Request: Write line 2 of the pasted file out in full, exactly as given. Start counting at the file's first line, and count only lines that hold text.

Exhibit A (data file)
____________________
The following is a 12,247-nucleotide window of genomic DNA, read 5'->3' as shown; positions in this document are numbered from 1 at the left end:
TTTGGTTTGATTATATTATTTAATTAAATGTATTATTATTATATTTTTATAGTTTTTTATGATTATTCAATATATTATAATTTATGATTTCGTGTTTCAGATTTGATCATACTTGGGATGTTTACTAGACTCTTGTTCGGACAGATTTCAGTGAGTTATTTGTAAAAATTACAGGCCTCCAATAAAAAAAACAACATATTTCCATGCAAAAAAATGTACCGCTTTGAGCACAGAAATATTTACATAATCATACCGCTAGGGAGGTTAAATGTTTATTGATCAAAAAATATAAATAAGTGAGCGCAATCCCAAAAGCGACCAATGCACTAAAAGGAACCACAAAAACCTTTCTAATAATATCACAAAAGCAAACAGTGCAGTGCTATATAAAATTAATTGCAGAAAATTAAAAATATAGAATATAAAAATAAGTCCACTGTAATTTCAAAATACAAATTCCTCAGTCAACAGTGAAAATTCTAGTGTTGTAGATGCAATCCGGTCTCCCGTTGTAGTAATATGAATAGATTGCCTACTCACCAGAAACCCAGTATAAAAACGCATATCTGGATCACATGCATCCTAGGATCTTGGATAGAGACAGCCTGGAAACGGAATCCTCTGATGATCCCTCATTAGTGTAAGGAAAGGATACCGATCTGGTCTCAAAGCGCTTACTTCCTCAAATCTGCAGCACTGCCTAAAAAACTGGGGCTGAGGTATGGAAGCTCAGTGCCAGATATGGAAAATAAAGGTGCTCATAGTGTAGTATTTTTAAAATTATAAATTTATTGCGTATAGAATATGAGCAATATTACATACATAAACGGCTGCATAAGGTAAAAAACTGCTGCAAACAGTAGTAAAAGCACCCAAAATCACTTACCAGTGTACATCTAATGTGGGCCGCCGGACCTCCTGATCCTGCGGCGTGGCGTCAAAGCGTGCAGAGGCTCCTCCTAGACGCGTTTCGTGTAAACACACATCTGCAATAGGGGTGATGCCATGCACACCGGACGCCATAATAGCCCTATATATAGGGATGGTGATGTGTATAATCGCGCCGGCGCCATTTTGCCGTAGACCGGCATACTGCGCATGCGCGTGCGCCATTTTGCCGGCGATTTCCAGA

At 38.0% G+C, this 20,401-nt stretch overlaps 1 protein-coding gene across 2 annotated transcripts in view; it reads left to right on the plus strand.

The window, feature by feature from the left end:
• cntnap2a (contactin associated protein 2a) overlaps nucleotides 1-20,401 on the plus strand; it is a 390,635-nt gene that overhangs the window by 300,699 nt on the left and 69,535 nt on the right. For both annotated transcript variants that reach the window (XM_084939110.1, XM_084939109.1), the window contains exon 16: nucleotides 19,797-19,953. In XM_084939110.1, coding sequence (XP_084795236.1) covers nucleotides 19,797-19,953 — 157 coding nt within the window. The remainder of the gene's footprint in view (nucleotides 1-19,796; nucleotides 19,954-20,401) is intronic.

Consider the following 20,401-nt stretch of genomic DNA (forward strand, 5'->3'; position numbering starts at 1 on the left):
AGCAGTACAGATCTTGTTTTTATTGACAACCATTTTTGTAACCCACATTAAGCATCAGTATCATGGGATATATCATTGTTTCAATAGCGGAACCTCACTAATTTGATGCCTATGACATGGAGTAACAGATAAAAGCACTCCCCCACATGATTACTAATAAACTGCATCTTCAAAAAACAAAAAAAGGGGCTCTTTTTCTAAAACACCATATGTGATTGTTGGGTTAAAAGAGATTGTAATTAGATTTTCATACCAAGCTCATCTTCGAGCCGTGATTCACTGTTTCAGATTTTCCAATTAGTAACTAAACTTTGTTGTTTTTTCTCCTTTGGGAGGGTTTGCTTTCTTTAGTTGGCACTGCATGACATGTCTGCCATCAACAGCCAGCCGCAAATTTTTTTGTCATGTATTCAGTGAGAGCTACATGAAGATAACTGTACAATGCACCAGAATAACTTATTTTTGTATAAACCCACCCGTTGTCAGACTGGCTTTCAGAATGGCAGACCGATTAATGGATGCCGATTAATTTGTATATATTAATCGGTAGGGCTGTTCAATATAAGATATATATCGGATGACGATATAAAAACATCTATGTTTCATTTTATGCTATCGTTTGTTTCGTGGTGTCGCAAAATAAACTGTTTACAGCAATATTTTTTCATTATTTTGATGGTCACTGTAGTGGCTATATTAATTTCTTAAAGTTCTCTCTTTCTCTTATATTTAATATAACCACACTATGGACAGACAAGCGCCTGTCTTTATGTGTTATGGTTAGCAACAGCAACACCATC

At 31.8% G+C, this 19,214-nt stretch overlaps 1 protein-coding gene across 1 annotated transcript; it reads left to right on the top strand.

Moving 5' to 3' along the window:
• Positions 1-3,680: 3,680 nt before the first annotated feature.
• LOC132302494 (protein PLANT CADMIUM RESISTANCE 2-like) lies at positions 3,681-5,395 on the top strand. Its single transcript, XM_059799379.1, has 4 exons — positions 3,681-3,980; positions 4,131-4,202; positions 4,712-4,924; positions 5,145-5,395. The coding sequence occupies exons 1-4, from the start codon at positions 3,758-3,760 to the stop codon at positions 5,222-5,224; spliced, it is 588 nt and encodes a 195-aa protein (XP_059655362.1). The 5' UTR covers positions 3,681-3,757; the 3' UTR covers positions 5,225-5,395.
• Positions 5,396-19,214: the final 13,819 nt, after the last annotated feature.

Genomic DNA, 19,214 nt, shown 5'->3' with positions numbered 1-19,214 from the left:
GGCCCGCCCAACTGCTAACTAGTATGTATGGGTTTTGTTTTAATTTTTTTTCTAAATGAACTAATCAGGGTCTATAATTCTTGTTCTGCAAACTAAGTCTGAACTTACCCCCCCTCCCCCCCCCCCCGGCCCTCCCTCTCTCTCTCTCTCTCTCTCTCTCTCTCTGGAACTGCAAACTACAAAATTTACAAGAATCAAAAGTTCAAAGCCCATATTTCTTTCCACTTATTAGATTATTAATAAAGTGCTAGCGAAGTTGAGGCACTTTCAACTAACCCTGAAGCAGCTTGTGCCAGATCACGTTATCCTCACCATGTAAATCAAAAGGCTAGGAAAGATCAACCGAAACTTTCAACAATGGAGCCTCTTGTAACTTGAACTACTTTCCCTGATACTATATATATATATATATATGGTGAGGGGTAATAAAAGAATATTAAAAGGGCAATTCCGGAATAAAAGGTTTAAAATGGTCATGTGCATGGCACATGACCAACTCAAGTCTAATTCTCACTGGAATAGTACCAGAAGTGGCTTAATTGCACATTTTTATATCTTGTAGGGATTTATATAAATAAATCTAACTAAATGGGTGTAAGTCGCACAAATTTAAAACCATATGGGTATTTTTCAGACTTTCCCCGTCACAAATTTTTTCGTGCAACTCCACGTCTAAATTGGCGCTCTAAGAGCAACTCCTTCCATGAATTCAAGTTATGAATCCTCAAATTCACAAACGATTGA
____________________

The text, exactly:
TTTGGTTTGATTATATTATTTAATTAAATGTATTATTATTATATTTTTATAGTTTTTTATGATTATTCAATATATTATAATTTATGATTTCGTGTTTCAGATTTGATCATACTTGGGATGTTTACTAGACTCTTGTTCGGACAGATTTCAGTGAGTTATTTGTAAAAATTACAGGCCTCCAATAAAAAAAACAACATATTTCCATGCAAAAAAATGTACCGCTTTGAGCACAGAAATATTTACATAATCATACCGCTAGGGAGGTTAAATGTTTATTGATCAAAAAATATAAATAAGTGAGCGCAATCCCAAAAGCGACCAATGCACTAAAAGGAACCACAAAAACCTTTCTAATAATATCACAAAAGCAAACAGTGCAGTGCTATATAAAATTAATTGCAGAAAATTAAAAATATAGAATATAAAAATAAGTCCACTGTAATTTCAAAATACAAATTCCTCAGTCAACAGTGAAAATTCTAGTGTTGTAGATGCAATCCGGTCTCCCGTTGTAGTAATATGAATAGATTGCCTACTCACCAGAAACCCAGTATAAAAACGCATATCTGGATCACATGCATCCTAGGATCTTGGATAGAGACAGCCTGGAAACGGAATCCTCTGATGATCCCTCATTAGTGTAAGGAAAGGATACCGATCTGGTCTCAAAGCGCTTACTTCCTCAAATCTGCAGCACTGCCTAAAAAACTGGGGCTGAGGTATGGAAGCTCAGTGCCAGATATGGAAAATAAAGGTGCTCATAGTGTAGTATTTTTAAAATTATAAATTTATTGCGTATAGAATATGAGCAATATTACATACATAAACGGCTGCATAAGGTAAAAAACTGCTGCAAACAGTAGTAAAAGCACCCAAAATCACTTACCAGTGTACATCTAATGTGGGCCGCCGGACCTCCTGATCCTGCGGCGTGGCGTCAAAGCGTGCAGAGGCTCCTCCTAGACGCGTTTCGTGTAAACACACATCTGCAATAGGGGTGATGCCATGCACACCGGACGCCATAATAGCCCTATATATAGGGATGGTGATGTGTATAATCGCGCCGGCGCCATTTTGCCGTAGACCGGCATACTGCGCATGCGCGTGCGCCATTTTGCCGGCGATTTCCAGA